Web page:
దేశ భాషలందు తెలుగు లెస్స!

Posted: November 6, 2008 in Culture
Tags: , , ,

A moment of pride, a moment of triumph, a moment of accomplishment, a moment when all Telugus must feel honored. Yes! Our beloved language ‘Telugu’ was conferred the status of a ‘Classical Language’ (Praacheena Bhaasha) by the Union Culture Ministry on October 31, 2008, the eve of ‘Raashtra avataranotsavam‘ (State Formation Day). The Union Culture Minister, Ambika Soni, announced the approval of classical status to the language. It will now be regarded on par with Sanskrit and Tamil, the only two languages that have thus far boasted of the classical status. Tamil was the first to receive the title, in 2004 followed by Sanskrit in 2005. Kannada has also been granted classical status along with Telugu. The four year wait for those vouching for the two languages, has finally ended. Both languages have met the criteria for being graced with ‘classical’ status – antiquity and usage of more than 1500 years, original literature at least 1000 years old.

The panel of experts that convened to evaluate the claims of Telugu has been presented with substantial evidence which establishes its history of more than 2,500 years. The earliest Buddhist Prakrit inscriptions from Bhattiprolu in Guntur district, dating back to 400 BCE, contained several Telugu words, names of places, proving that the language of the natives was Telugu, while the rulers spoke Prakrit. The earliest inscription written entirely in Telugu was found in Kadapa district and dated back to 575 CE. By then Telugu had already evolved into a highly developed and sophisticated language. Although the earliest literature in Telugu can currently be traced back to the 9th century CE, many scholars and linguists believe that earlier literary works must have existed but were either lost or destroyed. Among the various reasons stated for the loss, one stood out – the revival of Hindu beliefs after a long hiatus of Buddhist domination in the region.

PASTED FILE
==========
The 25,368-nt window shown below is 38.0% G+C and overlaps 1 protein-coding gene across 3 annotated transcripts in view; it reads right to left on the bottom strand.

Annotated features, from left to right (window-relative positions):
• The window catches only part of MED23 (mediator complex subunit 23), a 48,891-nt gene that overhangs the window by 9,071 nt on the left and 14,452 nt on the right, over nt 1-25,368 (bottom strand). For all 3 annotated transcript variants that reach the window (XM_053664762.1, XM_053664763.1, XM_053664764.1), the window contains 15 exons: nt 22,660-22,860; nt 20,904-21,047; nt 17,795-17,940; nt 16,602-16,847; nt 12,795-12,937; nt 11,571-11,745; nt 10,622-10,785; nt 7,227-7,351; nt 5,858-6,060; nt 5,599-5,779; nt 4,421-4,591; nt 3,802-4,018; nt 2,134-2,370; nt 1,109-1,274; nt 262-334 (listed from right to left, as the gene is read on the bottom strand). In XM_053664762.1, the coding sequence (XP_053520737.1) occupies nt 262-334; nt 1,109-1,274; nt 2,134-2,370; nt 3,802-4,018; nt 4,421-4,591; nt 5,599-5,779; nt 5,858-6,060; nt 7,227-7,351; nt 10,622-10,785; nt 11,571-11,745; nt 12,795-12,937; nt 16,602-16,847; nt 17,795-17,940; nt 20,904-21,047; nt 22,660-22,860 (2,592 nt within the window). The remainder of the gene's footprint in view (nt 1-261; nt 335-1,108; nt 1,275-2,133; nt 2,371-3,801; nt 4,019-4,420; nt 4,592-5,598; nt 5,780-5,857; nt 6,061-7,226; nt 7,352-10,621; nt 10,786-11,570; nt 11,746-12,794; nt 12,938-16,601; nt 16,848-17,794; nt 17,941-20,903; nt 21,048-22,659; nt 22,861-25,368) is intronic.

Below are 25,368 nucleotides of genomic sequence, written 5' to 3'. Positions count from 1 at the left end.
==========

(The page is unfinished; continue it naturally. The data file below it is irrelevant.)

Telugu and Kannada did not branch off from an earlier form of Tamil, contrary to popular belief which was advocated by the likes of Periyar, Karunanidhi and other pro-Dravidian secessionists. However, it is true that all the three languages share the same linguistic base, the Proto-Dravidian Language. Tamil, which is considered the purest off-shoot of the Proto-Dravidian language, was the first to branch off and develop independently, while Telugu and Kannada split a little later. Tamil isolated itself and retained the corpus of Proto-Dravidian vocabulary and was less influenced by other languages, whilst Telugu and Kannada were greatly influenced by the tongues of the North, esp. Sanskrit and Prakrit. But all three languages still retain the basic grammatical structure and rudimentary vocabulary of the Proto-Dravidian language (PDL) – the children of one mother. Also, the PDL gave birth to 21 Dravidian languages which can essentially be classified into three groups – the Northern, Central and Southern group. The Northern branch consists of languages like Brahui (spoken in Baluchistan province of Pakistan), Malto and Kudukh (spoken by certian tribes in Central India). The Central group consists of eleven languages of which only Telugu developed into a civilized language with a literary repertoire. The other ten remained tribal languages. Finally, the Southern group consists of Tamil, Kannada, Malayalam, Tulu, Kodava Takk, Toda and Kota. Five of these languages evolved into modern languages spoken by large populations, while two remained within sylvan confines. Therefore, Tamil and Telugu don’t even belong to the same group to suggest that one branched off from the other. All three languages developed independently.